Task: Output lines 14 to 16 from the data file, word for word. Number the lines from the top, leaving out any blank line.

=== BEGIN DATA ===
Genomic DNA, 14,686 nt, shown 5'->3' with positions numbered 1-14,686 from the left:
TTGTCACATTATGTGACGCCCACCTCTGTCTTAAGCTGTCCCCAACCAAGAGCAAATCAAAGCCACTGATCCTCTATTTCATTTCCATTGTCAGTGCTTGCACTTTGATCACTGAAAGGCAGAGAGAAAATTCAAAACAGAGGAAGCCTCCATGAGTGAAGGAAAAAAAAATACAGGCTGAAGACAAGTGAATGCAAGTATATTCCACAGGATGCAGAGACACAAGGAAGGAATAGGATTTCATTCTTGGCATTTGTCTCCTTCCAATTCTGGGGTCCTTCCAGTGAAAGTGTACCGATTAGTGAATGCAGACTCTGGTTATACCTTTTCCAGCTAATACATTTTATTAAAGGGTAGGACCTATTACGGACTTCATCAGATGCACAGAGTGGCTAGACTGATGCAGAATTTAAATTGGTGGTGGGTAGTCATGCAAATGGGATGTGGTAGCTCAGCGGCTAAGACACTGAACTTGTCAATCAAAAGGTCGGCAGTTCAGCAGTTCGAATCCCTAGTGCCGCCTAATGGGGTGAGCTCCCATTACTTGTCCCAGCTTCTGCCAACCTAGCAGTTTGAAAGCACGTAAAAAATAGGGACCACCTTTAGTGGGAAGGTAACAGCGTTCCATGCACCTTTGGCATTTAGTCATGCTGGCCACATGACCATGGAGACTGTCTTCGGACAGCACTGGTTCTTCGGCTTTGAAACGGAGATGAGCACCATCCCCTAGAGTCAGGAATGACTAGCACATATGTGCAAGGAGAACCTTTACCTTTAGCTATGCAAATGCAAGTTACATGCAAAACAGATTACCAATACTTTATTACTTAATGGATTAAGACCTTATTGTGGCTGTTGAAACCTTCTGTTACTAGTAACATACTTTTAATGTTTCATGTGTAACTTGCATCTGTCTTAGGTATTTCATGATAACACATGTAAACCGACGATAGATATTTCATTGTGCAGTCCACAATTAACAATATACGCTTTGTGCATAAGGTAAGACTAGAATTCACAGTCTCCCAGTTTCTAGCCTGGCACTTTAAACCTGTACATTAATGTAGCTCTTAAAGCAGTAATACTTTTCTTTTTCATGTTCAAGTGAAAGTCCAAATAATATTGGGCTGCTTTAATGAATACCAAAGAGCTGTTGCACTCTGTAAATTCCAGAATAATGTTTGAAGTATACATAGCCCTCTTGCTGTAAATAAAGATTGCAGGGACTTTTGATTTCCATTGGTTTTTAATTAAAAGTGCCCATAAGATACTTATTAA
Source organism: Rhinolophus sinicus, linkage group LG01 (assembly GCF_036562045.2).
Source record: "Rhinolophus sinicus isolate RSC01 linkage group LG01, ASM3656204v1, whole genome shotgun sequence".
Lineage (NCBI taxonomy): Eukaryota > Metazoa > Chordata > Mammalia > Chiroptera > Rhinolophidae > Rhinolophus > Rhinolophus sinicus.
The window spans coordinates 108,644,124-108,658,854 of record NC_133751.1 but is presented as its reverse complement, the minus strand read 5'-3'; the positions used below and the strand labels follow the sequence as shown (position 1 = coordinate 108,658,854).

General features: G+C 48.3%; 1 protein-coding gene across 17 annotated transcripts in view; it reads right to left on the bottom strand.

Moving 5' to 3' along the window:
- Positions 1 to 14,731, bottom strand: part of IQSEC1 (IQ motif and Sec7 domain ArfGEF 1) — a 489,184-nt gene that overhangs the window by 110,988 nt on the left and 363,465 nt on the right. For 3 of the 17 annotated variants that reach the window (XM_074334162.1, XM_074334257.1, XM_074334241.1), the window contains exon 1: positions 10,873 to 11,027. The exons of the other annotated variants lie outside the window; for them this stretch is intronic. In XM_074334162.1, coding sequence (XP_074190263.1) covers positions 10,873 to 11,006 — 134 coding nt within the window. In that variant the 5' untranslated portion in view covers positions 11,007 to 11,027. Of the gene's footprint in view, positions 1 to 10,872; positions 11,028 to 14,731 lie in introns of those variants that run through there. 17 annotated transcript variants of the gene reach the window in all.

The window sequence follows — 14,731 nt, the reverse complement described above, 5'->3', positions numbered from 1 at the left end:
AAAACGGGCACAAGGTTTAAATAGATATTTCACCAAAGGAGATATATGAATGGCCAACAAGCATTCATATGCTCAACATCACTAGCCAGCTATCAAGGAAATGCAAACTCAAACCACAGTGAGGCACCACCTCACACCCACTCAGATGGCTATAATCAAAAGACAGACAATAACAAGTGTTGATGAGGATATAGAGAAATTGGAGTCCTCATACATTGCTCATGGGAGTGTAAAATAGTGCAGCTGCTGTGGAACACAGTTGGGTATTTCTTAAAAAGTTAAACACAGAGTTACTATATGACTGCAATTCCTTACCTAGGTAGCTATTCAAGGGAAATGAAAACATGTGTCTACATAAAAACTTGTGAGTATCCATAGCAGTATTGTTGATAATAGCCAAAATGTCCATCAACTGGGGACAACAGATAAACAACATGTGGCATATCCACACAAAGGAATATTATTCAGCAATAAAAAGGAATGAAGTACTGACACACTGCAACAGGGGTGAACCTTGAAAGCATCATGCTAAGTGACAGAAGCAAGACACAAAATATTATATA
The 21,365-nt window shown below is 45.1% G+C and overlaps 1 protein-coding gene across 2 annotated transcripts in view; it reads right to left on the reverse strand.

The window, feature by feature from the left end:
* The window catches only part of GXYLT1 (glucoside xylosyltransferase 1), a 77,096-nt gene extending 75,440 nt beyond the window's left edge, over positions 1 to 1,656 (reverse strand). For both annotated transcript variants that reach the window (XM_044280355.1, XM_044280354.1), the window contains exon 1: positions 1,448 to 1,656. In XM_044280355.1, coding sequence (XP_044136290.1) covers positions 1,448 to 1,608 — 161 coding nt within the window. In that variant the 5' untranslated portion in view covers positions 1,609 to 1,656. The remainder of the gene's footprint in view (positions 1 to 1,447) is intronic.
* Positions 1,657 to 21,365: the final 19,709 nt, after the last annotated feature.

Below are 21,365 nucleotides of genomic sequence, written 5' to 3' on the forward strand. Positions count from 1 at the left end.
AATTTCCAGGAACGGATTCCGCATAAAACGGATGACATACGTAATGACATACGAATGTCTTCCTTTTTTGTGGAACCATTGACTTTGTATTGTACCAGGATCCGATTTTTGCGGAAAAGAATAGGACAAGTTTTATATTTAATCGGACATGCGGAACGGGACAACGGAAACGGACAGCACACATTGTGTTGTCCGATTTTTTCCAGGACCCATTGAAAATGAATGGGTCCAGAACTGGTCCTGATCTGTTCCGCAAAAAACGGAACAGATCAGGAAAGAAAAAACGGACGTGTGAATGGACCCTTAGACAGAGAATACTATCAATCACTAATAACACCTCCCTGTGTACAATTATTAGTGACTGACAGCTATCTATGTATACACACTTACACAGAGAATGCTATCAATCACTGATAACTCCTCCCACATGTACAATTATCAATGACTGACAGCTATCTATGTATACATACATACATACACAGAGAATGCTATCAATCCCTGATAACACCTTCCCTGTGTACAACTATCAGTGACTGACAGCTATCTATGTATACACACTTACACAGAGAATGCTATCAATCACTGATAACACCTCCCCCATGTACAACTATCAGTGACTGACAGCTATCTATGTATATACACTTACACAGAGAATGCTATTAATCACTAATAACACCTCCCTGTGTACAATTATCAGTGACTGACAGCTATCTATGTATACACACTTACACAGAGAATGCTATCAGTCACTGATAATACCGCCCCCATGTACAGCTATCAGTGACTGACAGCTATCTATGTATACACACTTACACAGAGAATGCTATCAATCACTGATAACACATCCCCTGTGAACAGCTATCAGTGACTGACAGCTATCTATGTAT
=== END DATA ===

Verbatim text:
* The window catches only part of GXYLT1 (glucoside xylosyltransferase 1), a 77,096-nt gene extending 75,440 nt beyond the window's left edge, over positions 1 to 1,656 (reverse strand). For both annotated transcript variants that reach the window (XM_044280355.1, XM_044280354.1), the window contains exon 1: positions 1,448 to 1,656. In XM_044280355.1, coding sequence (XP_044136290.1) covers positions 1,448 to 1,608 — 161 coding nt within the window. In that variant the 5' untranslated portion in view covers positions 1,609 to 1,656. The remainder of the gene's footprint in view (positions 1 to 1,447) is intronic.
* Positions 1,657 to 21,365: the final 19,709 nt, after the last annotated feature.

Below are 21,365 nucleotides of genomic sequence, written 5' to 3' on the forward strand. Positions count from 1 at the left end.